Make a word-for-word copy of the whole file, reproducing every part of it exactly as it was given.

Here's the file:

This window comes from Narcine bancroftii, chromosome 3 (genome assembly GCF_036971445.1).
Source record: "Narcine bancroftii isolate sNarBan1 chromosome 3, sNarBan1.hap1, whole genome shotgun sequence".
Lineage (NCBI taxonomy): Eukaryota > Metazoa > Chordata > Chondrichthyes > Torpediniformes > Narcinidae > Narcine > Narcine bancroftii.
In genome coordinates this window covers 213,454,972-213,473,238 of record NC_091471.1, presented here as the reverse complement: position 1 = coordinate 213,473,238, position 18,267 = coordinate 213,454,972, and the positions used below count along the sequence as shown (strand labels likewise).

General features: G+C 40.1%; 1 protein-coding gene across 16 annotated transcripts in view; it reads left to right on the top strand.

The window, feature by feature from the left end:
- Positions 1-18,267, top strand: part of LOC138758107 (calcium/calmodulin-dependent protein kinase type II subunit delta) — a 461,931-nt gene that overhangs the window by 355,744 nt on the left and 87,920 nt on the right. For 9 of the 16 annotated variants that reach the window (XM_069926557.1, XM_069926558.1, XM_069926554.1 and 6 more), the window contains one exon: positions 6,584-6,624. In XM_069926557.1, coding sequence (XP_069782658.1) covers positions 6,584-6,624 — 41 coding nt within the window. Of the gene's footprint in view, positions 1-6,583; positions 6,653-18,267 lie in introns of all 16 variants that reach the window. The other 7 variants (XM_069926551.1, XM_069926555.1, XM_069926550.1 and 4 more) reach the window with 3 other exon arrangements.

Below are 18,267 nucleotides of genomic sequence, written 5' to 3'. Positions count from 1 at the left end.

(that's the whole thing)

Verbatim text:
This window comes from Narcine bancroftii, chromosome 3 (genome assembly GCF_036971445.1).
Source record: "Narcine bancroftii isolate sNarBan1 chromosome 3, sNarBan1.hap1, whole genome shotgun sequence".
Lineage (NCBI taxonomy): Eukaryota > Metazoa > Chordata > Chondrichthyes > Torpediniformes > Narcinidae > Narcine > Narcine bancroftii.
In genome coordinates this window covers 213,454,972-213,473,238 of record NC_091471.1, presented here as the reverse complement: position 1 = coordinate 213,473,238, position 18,267 = coordinate 213,454,972, and the positions used below count along the sequence as shown (strand labels likewise).

General features: G+C 40.1%; 1 protein-coding gene across 16 annotated transcripts in view; it reads left to right on the top strand.

The window, feature by feature from the left end:
- Positions 1-18,267, top strand: part of LOC138758107 (calcium/calmodulin-dependent protein kinase type II subunit delta) — a 461,931-nt gene that overhangs the window by 355,744 nt on the left and 87,920 nt on the right. For 9 of the 16 annotated variants that reach the window (XM_069926557.1, XM_069926558.1, XM_069926554.1 and 6 more), the window contains one exon: positions 6,584-6,624. In XM_069926557.1, coding sequence (XP_069782658.1) covers positions 6,584-6,624 — 41 coding nt within the window. Of the gene's footprint in view, positions 1-6,583; positions 6,653-18,267 lie in introns of all 16 variants that reach the window. The other 7 variants (XM_069926551.1, XM_069926555.1, XM_069926550.1 and 4 more) reach the window with 3 other exon arrangements.

Below are 18,267 nucleotides of genomic sequence, written 5' to 3'. Positions count from 1 at the left end.